WhatsApp Loophole was unearthed, this security flaw could be exploited to read encrypted messages of WhatsApp users.
Tobias Boelter , a security researcher discovered a loop-hole or backdoor in WhatsApp that allows Facebook , Government agencies or any company to read or intercept users messages.
Although Facebook boasts about end-to-end encryption in their popular messaging app and claims its impossible to intercept WhatsApp messages.
But, according to the researcher Tobias Boelter , the vulnerability in WhatsApp end-to-end encryption implementation allows the company or its owner Facebook to read the users messages.
To implement end-to-end encryption, the popular messaging application uses Whisper Systems’ Signal Protocol to generate unique security keys to keep messages secure. But the app forces offline users to generate new keys and WhatsApp loophole could allow third parties to read messages.
Although you cannot stop government agencies or Facebook to misuse this loop-hole, but there is a setting in messaging app that can at-least protect your account from this vulnerability.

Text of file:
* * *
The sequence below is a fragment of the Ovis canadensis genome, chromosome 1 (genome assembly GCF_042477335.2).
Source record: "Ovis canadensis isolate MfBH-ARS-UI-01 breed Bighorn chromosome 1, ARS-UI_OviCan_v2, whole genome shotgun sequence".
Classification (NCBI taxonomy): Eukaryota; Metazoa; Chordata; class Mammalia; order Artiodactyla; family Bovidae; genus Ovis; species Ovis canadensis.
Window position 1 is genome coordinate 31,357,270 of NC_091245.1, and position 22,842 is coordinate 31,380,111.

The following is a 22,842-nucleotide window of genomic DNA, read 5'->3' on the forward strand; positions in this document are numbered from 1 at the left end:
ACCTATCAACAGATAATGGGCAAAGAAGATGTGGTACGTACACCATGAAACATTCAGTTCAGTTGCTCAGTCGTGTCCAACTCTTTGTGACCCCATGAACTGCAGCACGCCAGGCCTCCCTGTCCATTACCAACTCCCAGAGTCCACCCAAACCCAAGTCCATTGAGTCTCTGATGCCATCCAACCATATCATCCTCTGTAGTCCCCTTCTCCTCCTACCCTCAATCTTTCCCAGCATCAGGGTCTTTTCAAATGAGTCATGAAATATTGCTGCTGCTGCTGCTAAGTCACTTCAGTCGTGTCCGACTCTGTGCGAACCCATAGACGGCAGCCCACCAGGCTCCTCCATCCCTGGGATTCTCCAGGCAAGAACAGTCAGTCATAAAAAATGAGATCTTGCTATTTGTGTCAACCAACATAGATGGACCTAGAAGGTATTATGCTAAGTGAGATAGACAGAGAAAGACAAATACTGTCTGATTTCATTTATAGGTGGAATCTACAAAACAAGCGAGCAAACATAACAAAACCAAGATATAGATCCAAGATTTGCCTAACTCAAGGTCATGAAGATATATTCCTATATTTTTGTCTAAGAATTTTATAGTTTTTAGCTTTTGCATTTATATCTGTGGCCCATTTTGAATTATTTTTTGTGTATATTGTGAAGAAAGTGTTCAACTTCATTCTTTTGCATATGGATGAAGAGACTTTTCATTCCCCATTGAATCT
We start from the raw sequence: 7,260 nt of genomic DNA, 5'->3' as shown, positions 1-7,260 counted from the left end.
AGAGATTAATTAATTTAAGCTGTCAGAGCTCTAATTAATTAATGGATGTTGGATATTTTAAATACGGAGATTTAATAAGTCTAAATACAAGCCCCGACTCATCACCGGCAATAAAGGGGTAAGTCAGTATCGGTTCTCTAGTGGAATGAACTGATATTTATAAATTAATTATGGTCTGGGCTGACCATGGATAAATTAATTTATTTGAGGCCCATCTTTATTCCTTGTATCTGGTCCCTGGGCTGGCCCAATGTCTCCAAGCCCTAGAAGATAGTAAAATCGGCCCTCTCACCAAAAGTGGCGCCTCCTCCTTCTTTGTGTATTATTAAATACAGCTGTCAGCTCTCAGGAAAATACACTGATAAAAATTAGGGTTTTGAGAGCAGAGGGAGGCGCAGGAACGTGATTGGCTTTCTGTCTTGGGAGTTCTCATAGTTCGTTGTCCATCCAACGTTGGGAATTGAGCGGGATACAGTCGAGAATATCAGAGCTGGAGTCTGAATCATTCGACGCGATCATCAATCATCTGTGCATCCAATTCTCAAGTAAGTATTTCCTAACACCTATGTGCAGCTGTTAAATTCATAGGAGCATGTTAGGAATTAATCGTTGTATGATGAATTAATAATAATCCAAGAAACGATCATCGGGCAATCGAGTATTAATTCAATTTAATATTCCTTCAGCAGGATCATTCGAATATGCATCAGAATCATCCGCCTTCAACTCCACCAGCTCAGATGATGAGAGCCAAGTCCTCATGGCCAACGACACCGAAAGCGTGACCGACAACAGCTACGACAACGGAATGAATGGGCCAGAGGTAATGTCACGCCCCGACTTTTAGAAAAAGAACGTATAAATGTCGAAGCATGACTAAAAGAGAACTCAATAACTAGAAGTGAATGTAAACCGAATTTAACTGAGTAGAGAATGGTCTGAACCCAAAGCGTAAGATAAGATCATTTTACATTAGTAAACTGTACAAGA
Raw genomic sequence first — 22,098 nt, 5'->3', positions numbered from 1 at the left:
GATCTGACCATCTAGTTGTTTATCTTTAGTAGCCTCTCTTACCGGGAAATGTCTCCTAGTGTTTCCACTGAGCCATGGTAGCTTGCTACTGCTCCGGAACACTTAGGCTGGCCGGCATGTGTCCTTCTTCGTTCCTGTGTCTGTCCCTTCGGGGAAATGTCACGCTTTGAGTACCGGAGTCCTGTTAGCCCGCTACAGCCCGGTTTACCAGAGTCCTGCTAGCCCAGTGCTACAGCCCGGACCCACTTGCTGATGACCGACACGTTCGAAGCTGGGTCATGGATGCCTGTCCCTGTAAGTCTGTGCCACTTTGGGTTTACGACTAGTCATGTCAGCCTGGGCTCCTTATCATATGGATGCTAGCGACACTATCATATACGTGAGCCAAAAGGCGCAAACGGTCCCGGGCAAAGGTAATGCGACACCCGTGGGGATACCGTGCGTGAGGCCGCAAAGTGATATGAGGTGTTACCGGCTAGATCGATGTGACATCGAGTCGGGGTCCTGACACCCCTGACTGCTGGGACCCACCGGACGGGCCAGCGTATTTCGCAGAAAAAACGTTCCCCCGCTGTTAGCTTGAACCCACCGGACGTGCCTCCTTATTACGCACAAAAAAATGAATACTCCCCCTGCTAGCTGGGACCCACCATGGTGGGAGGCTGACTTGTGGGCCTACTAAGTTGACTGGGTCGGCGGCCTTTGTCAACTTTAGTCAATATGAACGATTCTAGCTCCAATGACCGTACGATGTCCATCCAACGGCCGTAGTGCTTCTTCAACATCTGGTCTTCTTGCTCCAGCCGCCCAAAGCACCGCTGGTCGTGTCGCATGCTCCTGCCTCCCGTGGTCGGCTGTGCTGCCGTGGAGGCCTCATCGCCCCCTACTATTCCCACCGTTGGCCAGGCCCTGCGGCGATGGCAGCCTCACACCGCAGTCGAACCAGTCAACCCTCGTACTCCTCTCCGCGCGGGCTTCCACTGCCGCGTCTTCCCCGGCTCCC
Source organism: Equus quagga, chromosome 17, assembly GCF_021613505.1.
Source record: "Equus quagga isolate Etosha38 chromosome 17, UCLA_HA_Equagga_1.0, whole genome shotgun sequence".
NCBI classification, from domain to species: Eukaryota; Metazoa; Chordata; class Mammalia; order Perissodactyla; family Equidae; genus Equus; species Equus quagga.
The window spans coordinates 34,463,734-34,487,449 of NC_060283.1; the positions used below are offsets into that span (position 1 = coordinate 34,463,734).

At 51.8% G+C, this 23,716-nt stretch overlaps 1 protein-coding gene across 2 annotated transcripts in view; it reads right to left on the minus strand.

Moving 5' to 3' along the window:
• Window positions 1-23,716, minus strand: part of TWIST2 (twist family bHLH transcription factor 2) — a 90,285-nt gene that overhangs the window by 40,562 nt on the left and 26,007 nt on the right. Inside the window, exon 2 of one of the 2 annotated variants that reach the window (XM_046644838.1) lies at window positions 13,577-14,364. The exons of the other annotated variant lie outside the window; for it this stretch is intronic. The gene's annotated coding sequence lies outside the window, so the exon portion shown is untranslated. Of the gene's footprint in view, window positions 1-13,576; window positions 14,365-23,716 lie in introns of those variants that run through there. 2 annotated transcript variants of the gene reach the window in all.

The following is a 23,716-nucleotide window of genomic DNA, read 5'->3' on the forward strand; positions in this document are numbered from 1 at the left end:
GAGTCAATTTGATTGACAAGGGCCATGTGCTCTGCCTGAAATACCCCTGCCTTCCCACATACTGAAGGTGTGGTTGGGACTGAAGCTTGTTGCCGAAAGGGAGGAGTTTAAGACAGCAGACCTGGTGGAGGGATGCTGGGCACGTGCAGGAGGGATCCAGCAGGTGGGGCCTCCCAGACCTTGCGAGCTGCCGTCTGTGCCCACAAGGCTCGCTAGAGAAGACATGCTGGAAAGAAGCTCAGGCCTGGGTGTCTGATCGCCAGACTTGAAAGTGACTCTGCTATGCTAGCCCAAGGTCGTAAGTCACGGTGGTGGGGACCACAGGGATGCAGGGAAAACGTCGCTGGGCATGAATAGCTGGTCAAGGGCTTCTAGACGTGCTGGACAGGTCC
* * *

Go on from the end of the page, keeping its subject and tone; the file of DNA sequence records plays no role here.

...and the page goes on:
How to Protect your account from WhatsApp Loophole ?
- Launch WhatsApp on Phone and tap on 3 dots menu.
- Next Select Settings and in Settings page , select ‘ Account’ option.
- Tap the ‘ Security’ option in the Account page.
- Now Tap the slide button to enable “show security notifications” .
Enabling ‘Security notifications’ option will tell when the security key used in a conversation changes, users concerned about this WhatsApp Loophole, it’s better to lookout for secured alternatives such as Signal.
Boelter said: “[Some] might say that this vulnerability could only be abused to snoop on ‘single’ targeted messages, not entire conversations. This is not true if you consider that the WhatsApp server can just forward messages without sending the ‘message was received by recipient’ notification (or the double tick), which users might not notice. Using the retransmission vulnerability, the WhatsApp server can then later get a transcript of the whole conversation, not just a single message.”
via : The Guardian